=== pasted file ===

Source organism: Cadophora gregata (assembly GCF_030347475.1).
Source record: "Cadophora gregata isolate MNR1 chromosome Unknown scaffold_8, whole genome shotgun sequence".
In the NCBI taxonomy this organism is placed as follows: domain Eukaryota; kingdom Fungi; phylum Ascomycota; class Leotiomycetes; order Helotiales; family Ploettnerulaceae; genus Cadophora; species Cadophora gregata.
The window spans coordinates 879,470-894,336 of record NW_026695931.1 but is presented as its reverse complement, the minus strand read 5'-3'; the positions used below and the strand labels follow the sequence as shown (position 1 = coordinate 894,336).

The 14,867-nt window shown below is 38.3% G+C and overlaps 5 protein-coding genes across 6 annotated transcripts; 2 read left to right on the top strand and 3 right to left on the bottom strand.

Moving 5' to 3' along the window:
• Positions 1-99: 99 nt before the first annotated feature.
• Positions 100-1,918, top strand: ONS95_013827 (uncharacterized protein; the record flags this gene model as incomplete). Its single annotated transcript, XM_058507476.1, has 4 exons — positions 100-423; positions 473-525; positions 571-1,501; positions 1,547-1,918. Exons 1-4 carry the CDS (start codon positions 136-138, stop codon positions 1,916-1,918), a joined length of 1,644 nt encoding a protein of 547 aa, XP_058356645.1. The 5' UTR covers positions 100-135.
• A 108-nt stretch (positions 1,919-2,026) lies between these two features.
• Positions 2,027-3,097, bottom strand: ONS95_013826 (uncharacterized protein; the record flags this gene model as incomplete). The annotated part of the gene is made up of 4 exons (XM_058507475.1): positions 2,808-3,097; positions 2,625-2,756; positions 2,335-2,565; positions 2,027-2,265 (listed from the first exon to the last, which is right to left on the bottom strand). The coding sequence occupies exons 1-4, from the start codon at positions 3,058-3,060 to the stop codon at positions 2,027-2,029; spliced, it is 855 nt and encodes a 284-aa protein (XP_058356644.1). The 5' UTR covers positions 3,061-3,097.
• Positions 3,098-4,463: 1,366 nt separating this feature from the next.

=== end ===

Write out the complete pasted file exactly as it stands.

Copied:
Source organism: Cadophora gregata (assembly GCF_030347475.1).
Source record: "Cadophora gregata isolate MNR1 chromosome Unknown scaffold_8, whole genome shotgun sequence".
In the NCBI taxonomy this organism is placed as follows: domain Eukaryota; kingdom Fungi; phylum Ascomycota; class Leotiomycetes; order Helotiales; family Ploettnerulaceae; genus Cadophora; species Cadophora gregata.
The window spans coordinates 879,470-894,336 of record NW_026695931.1 but is presented as its reverse complement, the minus strand read 5'-3'; the positions used below and the strand labels follow the sequence as shown (position 1 = coordinate 894,336).

The 14,867-nt window shown below is 38.3% G+C and overlaps 5 protein-coding genes across 6 annotated transcripts; 2 read left to right on the top strand and 3 right to left on the bottom strand.

Moving 5' to 3' along the window:
• Positions 1-99: 99 nt before the first annotated feature.
• Positions 100-1,918, top strand: ONS95_013827 (uncharacterized protein; the record flags this gene model as incomplete). Its single annotated transcript, XM_058507476.1, has 4 exons — positions 100-423; positions 473-525; positions 571-1,501; positions 1,547-1,918. Exons 1-4 carry the CDS (start codon positions 136-138, stop codon positions 1,916-1,918), a joined length of 1,644 nt encoding a protein of 547 aa, XP_058356645.1. The 5' UTR covers positions 100-135.
• A 108-nt stretch (positions 1,919-2,026) lies between these two features.
• Positions 2,027-3,097, bottom strand: ONS95_013826 (uncharacterized protein; the record flags this gene model as incomplete). The annotated part of the gene is made up of 4 exons (XM_058507475.1): positions 2,808-3,097; positions 2,625-2,756; positions 2,335-2,565; positions 2,027-2,265 (listed from the first exon to the last, which is right to left on the bottom strand). The coding sequence occupies exons 1-4, from the start codon at positions 3,058-3,060 to the stop codon at positions 2,027-2,029; spliced, it is 855 nt and encodes a 284-aa protein (XP_058356644.1). The 5' UTR covers positions 3,061-3,097.
• Positions 3,098-4,463: 1,366 nt separating this feature from the next.